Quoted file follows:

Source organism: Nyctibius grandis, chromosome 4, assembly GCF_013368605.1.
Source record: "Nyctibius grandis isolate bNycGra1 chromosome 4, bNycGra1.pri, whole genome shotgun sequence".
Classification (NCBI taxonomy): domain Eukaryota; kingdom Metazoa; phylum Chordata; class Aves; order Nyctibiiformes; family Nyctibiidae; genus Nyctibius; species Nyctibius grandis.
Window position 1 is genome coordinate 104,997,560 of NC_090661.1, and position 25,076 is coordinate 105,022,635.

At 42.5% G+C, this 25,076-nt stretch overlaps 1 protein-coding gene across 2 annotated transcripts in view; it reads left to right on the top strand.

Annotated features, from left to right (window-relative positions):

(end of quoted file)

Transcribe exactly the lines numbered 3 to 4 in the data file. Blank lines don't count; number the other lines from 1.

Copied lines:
Classification (NCBI taxonomy): domain Eukaryota; kingdom Metazoa; phylum Chordata; class Aves; order Nyctibiiformes; family Nyctibiidae; genus Nyctibius; species Nyctibius grandis.
Window position 1 is genome coordinate 104,997,560 of NC_090661.1, and position 25,076 is coordinate 105,022,635.